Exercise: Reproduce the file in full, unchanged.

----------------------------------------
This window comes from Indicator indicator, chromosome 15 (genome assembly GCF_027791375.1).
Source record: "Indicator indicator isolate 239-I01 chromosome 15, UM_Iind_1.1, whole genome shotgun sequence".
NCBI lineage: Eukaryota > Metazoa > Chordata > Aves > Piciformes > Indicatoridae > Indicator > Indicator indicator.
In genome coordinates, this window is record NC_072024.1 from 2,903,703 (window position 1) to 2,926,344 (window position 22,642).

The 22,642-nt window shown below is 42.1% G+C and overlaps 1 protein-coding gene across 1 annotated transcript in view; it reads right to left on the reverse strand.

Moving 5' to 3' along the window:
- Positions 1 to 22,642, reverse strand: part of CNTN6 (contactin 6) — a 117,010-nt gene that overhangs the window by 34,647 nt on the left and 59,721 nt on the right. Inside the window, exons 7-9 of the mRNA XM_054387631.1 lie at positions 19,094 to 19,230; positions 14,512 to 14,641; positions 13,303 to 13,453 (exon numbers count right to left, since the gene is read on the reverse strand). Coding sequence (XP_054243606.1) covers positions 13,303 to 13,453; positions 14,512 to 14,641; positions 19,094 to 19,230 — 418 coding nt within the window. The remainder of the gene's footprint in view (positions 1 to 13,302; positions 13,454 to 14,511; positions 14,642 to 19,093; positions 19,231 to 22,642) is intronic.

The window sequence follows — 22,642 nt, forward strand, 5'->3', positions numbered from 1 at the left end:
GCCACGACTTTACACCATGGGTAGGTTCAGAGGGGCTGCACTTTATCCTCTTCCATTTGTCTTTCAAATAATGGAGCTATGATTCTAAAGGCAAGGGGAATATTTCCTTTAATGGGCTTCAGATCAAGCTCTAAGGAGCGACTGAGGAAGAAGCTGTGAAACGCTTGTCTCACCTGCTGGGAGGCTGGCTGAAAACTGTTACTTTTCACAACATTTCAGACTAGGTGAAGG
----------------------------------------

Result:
This window comes from Indicator indicator, chromosome 15 (genome assembly GCF_027791375.1).
Source record: "Indicator indicator isolate 239-I01 chromosome 15, UM_Iind_1.1, whole genome shotgun sequence".
NCBI lineage: Eukaryota > Metazoa > Chordata > Aves > Piciformes > Indicatoridae > Indicator > Indicator indicator.
In genome coordinates, this window is record NC_072024.1 from 2,903,703 (window position 1) to 2,926,344 (window position 22,642).

The 22,642-nt window shown below is 42.1% G+C and overlaps 1 protein-coding gene across 1 annotated transcript in view; it reads right to left on the reverse strand.

Moving 5' to 3' along the window:
- Positions 1 to 22,642, reverse strand: part of CNTN6 (contactin 6) — a 117,010-nt gene that overhangs the window by 34,647 nt on the left and 59,721 nt on the right. Inside the window, exons 7-9 of the mRNA XM_054387631.1 lie at positions 19,094 to 19,230; positions 14,512 to 14,641; positions 13,303 to 13,453 (exon numbers count right to left, since the gene is read on the reverse strand). Coding sequence (XP_054243606.1) covers positions 13,303 to 13,453; positions 14,512 to 14,641; positions 19,094 to 19,230 — 418 coding nt within the window. The remainder of the gene's footprint in view (positions 1 to 13,302; positions 13,454 to 14,511; positions 14,642 to 19,093; positions 19,231 to 22,642) is intronic.

The window sequence follows — 22,642 nt, forward strand, 5'->3', positions numbered from 1 at the left end:
GCCACGACTTTACACCATGGGTAGGTTCAGAGGGGCTGCACTTTATCCTCTTCCATTTGTCTTTCAAATAATGGAGCTATGATTCTAAAGGCAAGGGGAATATTTCCTTTAATGGGCTTCAGATCAAGCTCTAAGGAGCGACTGAGGAAGAAGCTGTGAAACGCTTGTCTCACCTGCTGGGAGGCTGGCTGAAAACTGTTACTTTTCACAACATTTCAGACTAGGTGAAGG